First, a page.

After years of turning in stellar performances in fare as diverse as Short Term 12, Digging for Fire and Trainwreck, Brie Larson is finally about to break out. Her performance in this fall’s Room is a veritable tour-de-force, and few things are as certain as her name coming up in association with all manner of awards later this year.
Now, TheWrap is reporting Larson has selected an appropriately buzzy follow-up pic in The Glass Castle, an adaptation of the bestselling memoir by Jeanette Walls. Though talks are still in early stages, there’s reportedly a lot of interest on both sides.
Jennifer Lawrence was previously attached to take on the lead role in the pic, but that was two years ago and the Hunger Games actress’ schedule is looking even more packed now than it did then. It’s likely she just couldn’t find the time to fit Glass Castle into her busy schedule and ended up moving along. Luckily, Larson is one hell of a replacement – especially given that the project will reteam her with Short Term 12 helmer Destin Daniel Cretton.
Marti Noxon (Fright Night) wrote the script, which focuses on Walls’ childhood being raised by two dysfunctional parents in a household pock-marked by poverty and conflict. The official book synopsis reads:
Jeannette Walls grew up with parents whose ideals and stubborn nonconformity were both their curse and their salvation. Rex and Rose Mary Walls had four children. In the beginning, they lived like nomads, moving among Southwest desert towns, camping in the mountains. Rex was a charismatic, brilliant man who, when sober, captured his children’s imagination, teaching them physics, geology, and above all, how to embrace life fearlessly. Rose Mary, who painted and wrote and couldn’t stand the responsibility of providing for her family, called herself an “excitement addict.” Cooking a meal that would be consumed in fifteen minutes had no appeal when she could make a painting that might last forever.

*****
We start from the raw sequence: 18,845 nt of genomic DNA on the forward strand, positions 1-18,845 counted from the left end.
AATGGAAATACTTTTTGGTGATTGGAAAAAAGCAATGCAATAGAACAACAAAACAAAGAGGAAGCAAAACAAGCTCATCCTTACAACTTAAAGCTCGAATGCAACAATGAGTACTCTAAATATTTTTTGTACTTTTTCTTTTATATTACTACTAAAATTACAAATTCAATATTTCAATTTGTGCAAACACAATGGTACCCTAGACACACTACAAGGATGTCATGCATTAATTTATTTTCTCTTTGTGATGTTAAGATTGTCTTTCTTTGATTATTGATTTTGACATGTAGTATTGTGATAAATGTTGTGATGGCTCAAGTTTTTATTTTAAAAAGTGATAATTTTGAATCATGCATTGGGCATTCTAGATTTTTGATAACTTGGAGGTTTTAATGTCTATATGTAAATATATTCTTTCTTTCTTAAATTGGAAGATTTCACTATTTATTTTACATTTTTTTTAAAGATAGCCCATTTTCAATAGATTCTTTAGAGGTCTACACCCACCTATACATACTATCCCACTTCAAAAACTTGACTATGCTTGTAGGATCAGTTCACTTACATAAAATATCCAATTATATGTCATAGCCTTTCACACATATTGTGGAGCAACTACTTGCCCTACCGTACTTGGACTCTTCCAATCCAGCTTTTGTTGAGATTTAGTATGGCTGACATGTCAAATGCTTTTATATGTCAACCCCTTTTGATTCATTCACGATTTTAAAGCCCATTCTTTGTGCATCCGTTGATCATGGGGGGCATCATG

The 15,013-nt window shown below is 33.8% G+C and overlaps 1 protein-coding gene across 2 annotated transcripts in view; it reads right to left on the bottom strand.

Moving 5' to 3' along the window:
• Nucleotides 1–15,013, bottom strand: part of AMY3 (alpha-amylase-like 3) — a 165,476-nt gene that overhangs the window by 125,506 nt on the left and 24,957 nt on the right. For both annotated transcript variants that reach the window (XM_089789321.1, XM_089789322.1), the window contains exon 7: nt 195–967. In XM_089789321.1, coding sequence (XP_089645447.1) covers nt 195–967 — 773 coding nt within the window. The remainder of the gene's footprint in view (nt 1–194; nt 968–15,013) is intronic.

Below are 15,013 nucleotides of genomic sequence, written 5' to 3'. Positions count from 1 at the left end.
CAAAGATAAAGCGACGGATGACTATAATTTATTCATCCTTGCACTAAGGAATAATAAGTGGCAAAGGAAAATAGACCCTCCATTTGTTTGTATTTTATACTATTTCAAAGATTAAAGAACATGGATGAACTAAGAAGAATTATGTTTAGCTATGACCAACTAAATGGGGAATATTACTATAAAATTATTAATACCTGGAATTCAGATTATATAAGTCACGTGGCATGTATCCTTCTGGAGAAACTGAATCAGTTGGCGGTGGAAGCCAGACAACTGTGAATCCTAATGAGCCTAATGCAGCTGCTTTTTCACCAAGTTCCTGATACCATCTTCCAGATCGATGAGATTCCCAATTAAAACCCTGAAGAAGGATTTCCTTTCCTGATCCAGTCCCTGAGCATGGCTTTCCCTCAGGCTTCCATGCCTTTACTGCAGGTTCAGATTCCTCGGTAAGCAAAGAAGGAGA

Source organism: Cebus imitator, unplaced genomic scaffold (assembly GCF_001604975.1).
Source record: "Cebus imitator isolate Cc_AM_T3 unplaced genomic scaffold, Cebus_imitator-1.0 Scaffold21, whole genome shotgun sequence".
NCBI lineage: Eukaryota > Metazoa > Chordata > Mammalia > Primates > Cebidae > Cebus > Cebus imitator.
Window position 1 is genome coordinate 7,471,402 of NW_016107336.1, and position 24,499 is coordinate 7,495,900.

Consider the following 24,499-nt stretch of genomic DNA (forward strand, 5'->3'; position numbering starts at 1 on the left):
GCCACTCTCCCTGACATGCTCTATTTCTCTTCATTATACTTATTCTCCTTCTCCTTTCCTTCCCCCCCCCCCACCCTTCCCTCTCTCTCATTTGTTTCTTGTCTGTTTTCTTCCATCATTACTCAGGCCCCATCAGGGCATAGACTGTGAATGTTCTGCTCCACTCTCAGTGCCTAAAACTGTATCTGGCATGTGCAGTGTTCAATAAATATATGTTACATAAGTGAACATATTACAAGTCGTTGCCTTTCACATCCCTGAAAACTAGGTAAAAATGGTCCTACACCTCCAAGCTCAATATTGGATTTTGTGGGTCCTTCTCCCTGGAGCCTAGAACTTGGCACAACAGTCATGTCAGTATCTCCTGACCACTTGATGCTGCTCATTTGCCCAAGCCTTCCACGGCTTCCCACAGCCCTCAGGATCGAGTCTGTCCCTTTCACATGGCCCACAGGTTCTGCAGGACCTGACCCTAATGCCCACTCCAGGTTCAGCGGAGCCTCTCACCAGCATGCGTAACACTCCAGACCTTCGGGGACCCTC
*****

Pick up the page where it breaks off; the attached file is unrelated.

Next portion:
Later, when the money ran out, or the romance of the wandering life faded, the Walls retreated to the dismal West Virginia mining town — and the family — Rex Walls had done everything he could to escape. He drank. He stole the grocery money and disappeared for days. As the dysfunction of the family escalated, Jeannette and her brother and sisters had to fend for themselves, supporting one another as they weathered their parents’ betrayals and, finally, found the resources and will to leave home.
The potential for a deeply felt, engrossing adaptation of Walls’ terrific memoir seems sky-high, and getting a rising star like Larson on board shows just how strongly Lionsgate believes in the project. If a deal happens, don’t expect much movement on this until the actress finishes her (deserved) victory laps for Room, but The Glass Castle definitely seems like a worthy follow-up.